I have previously written about OCD and mental imagery, where I discussed how those with OCD (and those of us without) sometimes see, hear, or feel things without the presence of corresponding external stimuli. In particular, those with OCD often find their intrusive thoughts are accompanied by sensory experiences that attach some type of physical sensation to the distorted thinking of OCD.
A recent study published on November 20, 2017 in the journal Clinical Psychology and Psychotherapy delves into the link between the strength of compulsions associated with OCD and the physical sensations that come with them. For example, the study authors noted that participants who struggle with contamination obsessions might feel “uncomfortable sensations in the skin, muscles or others body parts, like an itch or a burning sensation that drives the patient to do the compulsion until feeling…relief.”
For purposes of this study, researchers asked people with OCD to answer questionnaires designed to measure the strength of these sensory obsessions. The results indicated that people who had more difficulty controlling their compulsions also tended to have stronger sensory elements related to their obsessions, compared with those who had less difficulty controlling compulsions. This seemed especially true for those whose obsessions focused on cleanliness and personal contamination. How interesting! This study suggests that the intensity of these sensations might play a significant role in how those with OCD manage their symptoms.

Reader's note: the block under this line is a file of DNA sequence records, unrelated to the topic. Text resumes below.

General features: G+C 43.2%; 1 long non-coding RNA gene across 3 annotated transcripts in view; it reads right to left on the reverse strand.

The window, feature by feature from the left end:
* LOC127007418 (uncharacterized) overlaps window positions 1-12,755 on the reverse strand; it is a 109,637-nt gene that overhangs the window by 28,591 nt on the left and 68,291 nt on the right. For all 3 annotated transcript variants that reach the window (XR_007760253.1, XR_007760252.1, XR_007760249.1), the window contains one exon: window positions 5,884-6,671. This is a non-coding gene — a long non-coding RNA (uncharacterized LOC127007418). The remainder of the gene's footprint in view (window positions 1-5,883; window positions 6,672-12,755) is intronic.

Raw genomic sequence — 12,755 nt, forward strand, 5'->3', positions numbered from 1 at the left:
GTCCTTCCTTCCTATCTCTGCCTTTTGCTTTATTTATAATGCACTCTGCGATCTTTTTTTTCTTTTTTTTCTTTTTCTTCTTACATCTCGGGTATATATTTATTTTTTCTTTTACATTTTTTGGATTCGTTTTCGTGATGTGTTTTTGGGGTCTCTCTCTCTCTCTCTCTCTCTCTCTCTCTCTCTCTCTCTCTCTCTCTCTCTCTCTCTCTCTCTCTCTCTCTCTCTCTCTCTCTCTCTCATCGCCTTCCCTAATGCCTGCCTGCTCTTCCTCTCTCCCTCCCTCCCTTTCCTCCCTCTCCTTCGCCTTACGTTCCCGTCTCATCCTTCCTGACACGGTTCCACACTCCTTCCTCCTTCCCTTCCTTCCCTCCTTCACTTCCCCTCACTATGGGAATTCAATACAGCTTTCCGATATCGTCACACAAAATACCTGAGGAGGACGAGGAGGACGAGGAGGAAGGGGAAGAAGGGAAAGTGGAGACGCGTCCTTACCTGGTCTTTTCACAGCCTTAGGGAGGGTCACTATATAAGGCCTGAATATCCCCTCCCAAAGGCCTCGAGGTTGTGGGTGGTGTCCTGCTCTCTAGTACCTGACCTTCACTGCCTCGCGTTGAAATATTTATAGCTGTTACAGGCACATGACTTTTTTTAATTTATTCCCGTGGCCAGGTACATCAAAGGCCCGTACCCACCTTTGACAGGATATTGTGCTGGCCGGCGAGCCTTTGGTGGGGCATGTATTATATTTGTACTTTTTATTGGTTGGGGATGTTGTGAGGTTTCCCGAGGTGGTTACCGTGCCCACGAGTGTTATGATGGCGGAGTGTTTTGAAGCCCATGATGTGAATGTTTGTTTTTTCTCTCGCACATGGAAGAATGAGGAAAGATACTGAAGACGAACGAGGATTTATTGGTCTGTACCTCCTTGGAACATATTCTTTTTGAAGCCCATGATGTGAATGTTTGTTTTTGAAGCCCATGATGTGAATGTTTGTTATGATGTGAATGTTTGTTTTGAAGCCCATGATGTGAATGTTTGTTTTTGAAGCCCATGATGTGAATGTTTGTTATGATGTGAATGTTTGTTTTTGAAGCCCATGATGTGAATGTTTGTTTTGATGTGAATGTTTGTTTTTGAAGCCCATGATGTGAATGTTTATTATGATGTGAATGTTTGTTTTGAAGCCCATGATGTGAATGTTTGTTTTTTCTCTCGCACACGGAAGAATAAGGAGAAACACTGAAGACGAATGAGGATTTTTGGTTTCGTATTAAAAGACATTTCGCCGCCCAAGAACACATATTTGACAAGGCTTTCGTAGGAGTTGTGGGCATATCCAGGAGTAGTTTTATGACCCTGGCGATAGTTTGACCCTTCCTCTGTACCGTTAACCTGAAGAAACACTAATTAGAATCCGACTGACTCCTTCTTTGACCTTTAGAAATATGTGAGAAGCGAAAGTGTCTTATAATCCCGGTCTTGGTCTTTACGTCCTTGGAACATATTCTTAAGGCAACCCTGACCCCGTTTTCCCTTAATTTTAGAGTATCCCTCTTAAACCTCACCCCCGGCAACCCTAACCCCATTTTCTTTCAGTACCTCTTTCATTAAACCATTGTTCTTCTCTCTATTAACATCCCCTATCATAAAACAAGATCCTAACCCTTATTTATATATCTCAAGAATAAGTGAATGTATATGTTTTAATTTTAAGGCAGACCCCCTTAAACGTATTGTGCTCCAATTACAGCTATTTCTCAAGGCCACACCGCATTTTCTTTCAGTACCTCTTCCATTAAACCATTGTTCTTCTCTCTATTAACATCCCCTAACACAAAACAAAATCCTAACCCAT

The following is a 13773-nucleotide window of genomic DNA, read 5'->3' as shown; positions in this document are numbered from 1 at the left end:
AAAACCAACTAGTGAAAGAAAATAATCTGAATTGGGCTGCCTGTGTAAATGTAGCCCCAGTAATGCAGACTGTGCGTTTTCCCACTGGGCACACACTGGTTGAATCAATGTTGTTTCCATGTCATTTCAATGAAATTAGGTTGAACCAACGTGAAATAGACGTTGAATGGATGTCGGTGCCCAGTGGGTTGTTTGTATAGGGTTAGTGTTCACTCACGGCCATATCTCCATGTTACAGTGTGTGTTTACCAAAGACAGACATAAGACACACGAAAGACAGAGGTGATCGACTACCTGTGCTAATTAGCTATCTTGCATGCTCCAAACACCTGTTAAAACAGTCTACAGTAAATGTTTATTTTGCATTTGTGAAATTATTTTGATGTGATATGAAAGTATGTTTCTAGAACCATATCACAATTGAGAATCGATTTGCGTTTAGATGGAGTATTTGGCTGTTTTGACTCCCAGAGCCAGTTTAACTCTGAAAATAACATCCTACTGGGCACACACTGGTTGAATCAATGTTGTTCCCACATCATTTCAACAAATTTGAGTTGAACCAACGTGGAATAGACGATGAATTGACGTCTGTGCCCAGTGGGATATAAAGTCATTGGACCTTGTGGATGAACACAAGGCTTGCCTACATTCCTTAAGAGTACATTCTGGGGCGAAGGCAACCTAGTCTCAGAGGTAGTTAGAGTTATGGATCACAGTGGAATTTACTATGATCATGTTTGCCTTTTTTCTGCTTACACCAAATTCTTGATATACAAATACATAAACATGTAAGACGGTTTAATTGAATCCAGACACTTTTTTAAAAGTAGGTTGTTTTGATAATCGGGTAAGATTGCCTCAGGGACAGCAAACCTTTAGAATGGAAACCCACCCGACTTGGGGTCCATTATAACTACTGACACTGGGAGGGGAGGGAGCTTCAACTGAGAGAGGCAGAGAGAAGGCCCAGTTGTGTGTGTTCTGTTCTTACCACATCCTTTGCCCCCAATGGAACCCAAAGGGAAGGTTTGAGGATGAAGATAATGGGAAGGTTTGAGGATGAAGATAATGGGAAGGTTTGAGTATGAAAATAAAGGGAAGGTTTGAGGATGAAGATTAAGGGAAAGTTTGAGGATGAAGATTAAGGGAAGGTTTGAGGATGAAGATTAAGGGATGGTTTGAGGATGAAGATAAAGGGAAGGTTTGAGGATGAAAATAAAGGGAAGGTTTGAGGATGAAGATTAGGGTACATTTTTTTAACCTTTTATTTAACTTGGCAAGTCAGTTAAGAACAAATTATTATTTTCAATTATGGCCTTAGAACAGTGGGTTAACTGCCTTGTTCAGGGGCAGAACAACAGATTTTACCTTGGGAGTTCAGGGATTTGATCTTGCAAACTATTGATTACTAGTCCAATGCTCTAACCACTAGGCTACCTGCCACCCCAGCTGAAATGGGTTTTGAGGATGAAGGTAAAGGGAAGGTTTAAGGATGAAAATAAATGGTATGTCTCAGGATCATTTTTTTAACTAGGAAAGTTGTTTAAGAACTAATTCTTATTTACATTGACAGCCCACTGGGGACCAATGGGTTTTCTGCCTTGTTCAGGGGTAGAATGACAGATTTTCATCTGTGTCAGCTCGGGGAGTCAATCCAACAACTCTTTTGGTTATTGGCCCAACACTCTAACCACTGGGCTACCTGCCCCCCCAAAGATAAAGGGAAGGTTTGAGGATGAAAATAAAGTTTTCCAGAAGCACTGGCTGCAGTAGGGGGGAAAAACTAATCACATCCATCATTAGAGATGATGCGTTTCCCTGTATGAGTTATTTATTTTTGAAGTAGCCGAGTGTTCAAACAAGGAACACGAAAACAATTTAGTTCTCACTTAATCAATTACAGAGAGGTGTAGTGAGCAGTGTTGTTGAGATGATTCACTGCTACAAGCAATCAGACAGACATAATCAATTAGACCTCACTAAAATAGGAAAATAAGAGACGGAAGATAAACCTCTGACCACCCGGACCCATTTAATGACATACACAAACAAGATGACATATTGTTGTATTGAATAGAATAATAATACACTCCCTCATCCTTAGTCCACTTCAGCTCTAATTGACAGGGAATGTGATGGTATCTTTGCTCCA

Other interesting findings from the study include the fact that the strong sensory components to obsessions appeared more often in people with all-around vivid imaginations, and that a large group of those with OCD experienced their intrusive thoughts as auditory – whispered, spoken or shouted voices.
Below are the key findings of the study, as summarized by the authors:
- Obsessive thoughts are often accompanied by perceptual experiences such as feeling dirt on one’s skin or seeing blood before one’s inner eye.
- Sensory experiences have been associated with decreased insight in obsessive–compulsive disorder.
- We found that 75% of obsessive–compulsive disorder patients have such sensory experiences.
- The severity of perceptual obsessions predicted low control over compulsions.
- Clinicians should not confuse sensory experiences with hallucinations and psychosis, respectively.
I especially appreciate this last bullet point as I’ve written about OCD and psychosis and the confusion it might cause, not only for those with the disorder but for clinicians as well.
What I find most exciting about this study is its potential to be helpful in the treatment of obsessive-compulsive disorder. If strong sensations make OCD symptoms more difficult to beat, perhaps we could focus on how to reduce or redirect these sensations as part of the person’s therapy.
Once again, I am incredibly thankful for all the dedicated scientists who continue to work hard to unlock the mysteries of OCD!